When I came to visit, my dad was worse off. He was slurring words, could barely walk. At first I thought it was the MS taking hold of his brain, as this happens as it spreads through the body. However, I realized this wasn’t the case when he overdosed on opiates. That was when I realized the drugs were starting to win and he couldn’t survive without pain killers and was abusing them. I tried to help him, as I had watched friends slip into this vicious cycle. There was no helping him, he didn’t want it. Relapses and overdoses became a way of life. I grew tired, and when I moved back in, it was too much to bare. My want to help him started to turn into a sense of wanting to control him from hurting others. I would drive him to appointments to keep him off the road, often rearranging my schedule to do this. He became selfish and more childlike, our relationship straining.
At night, I would think about the past and the happy images of us playing games, me following along at karate next to him. Watching him get awards at work. I focused on the positivity, while in reality he was slipping. I always remember the day he told me to leave my ex because he was not the type of guy he taught me to look for or marry. How those words held true, but I was too far in that cycle to really process it until later. Eventually I went overseas to Korea, he was having issues, but he had cheated death so many times, I figured he would still be there when I got back. Unfortunately, that was not the case. After a legal issue and my mom throwing him into a home, refusing to give anyone the contact information to get ahold of him. I felt sad. He was my dad and though he had changed over the years, he will always be the positive influence from my childhood. I learned of his passing and it made me angry that no one had told me. I felt it though. I felt his presence change, and I could feel him around me. I had a sense he was no longer in the physical world but didn’t find out until later. I felt numb when I found out. Having been away for years, it didn’t hit me until later. I was writing and I broke down. He was gone and all I had were memories. Now was he perfect? Is anyone perfect? No. Did he leave me with issues? No, even though people think he should have because of his behavior. Why did I get away in life without the infamous daddy issues? I focused on the positive. I don’t look at his drug addiction days as him, I look at them as someone else inhabiting his body. Is that healthy? Um, psychology would probably say I was deflecting and ignoring the truth, but it was only part of the truth. You get to choose how you remember people. For me, I have chosen to remember him as the hero from my childhood who was an example of how a man should be. His unconditional love for my mom was amazing to watch as I grew up. The fact that no matter what they went through, he always went out of his way to make her special, even though she was too cold to receive it most of the time. He never stopped. He showed me how men are supposed to treat women and making sure that I knew I was special. I focus on those times. On the times he taught me I was one of a kind, and that I shouldn’t care what others think of me. I learned how to be strong because of him and how to push myself physically. He taught me how to not give up and to keep going. He taught me what unconditional love is. No matter how sick he got or how bad our fights were, he always loved me.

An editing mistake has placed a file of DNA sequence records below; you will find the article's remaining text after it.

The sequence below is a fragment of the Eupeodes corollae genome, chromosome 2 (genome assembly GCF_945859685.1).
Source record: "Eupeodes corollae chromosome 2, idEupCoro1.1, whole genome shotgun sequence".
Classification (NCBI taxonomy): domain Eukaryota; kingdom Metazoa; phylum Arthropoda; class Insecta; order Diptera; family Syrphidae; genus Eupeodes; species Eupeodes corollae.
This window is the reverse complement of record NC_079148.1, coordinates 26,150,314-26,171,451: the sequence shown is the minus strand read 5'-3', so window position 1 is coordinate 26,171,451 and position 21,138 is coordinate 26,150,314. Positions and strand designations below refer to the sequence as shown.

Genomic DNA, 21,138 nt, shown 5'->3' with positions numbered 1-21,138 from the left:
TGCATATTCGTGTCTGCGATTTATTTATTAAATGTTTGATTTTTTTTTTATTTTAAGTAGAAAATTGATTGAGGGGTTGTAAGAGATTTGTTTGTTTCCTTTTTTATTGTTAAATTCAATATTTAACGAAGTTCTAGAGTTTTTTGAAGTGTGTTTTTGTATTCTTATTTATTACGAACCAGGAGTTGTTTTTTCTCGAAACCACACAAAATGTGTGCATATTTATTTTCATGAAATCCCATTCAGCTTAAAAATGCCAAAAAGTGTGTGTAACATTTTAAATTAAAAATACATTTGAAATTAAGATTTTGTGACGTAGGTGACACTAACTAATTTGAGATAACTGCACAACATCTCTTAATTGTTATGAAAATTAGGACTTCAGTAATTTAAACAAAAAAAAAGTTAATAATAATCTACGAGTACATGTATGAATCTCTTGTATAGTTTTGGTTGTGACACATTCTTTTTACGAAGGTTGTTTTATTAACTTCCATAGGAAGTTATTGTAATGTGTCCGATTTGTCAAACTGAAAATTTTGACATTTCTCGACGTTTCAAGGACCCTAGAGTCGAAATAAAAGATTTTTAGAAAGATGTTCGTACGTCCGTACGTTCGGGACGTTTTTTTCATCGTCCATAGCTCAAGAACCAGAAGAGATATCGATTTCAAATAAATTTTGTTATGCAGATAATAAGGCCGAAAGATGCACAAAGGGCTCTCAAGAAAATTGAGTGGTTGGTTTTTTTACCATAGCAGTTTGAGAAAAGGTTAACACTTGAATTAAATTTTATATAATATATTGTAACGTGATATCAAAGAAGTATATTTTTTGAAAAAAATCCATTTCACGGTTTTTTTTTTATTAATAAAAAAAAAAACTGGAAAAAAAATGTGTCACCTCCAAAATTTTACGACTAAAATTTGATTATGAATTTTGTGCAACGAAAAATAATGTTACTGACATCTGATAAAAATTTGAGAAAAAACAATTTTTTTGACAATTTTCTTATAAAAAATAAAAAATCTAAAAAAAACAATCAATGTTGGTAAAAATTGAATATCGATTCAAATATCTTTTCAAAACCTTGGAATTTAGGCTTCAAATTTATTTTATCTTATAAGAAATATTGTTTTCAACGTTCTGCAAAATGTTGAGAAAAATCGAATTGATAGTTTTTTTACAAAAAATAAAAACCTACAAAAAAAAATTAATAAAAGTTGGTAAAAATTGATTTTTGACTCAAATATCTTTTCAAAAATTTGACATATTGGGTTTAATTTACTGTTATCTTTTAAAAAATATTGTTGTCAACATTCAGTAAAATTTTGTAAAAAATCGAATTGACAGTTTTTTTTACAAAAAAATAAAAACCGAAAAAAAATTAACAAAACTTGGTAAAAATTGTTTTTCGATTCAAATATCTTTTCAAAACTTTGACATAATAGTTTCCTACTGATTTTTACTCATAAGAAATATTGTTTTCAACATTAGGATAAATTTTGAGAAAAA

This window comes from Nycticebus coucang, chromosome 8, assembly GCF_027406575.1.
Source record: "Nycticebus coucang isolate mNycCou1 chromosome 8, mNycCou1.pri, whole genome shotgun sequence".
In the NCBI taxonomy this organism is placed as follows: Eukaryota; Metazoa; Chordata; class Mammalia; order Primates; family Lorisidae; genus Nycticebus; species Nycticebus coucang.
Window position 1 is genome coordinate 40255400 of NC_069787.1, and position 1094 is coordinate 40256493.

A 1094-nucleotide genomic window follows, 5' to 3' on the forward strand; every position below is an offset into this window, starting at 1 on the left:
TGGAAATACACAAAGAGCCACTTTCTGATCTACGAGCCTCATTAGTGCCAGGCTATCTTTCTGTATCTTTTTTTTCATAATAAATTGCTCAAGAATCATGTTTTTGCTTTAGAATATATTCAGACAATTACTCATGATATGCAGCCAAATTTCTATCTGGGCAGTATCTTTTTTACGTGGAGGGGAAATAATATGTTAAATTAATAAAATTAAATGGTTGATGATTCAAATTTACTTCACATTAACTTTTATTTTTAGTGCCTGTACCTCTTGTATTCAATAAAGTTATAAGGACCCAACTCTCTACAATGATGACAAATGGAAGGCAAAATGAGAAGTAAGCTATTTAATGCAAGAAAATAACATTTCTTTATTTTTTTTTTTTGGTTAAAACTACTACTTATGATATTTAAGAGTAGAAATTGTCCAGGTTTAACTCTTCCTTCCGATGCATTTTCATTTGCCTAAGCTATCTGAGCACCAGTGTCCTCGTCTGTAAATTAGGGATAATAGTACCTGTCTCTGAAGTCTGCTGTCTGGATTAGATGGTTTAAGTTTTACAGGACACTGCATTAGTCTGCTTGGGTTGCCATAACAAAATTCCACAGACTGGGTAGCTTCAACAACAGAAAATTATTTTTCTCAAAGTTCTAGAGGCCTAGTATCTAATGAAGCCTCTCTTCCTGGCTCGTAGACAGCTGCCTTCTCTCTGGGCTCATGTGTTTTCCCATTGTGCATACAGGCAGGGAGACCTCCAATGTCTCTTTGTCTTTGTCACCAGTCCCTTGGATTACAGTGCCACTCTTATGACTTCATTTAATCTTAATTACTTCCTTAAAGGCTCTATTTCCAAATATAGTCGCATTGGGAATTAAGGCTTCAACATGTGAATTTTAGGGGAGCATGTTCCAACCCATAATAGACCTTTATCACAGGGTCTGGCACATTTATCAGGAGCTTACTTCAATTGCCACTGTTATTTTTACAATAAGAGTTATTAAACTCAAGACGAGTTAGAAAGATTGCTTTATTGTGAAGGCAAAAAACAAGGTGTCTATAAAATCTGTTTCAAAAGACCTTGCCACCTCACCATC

So, as his birthday comes up, I remember him as my hero. I choose to erase all the negative scenes and focus on the positive ones. Sad I can’t spend it with him in the physical scene but can celebrate with him in the spiritual sense. So, I will light a candle and watch the reruns of my childhood with him, embracing the smiles and laughter that fill my mind. Looking over pictures that I salvaged and remembering the better times with him. Watching our favorite movie and listening to our favorite bands. While starting a new fitness challenge that will push my body and mind, just like he showed me to do. Remembering all the happy childhood moments that I still cherish that I keep in the back of my head. All while missing him and wishing his life hadn’t been so tragic in the end. Learning from his mistakes and making my life better by watching his example and changing negatives into learning experiences and using them as guides as what not to give in to during my life. Missing him and hoping he is doing well in the spiritual world while I know he looks over me and keeps me safe. So, for some September 9th is another day, but for me it is a day to embrace memories and remember the man who helped shape me. Miss you dad!


©Writing the Rose
©writingtherose.com
7 September 2019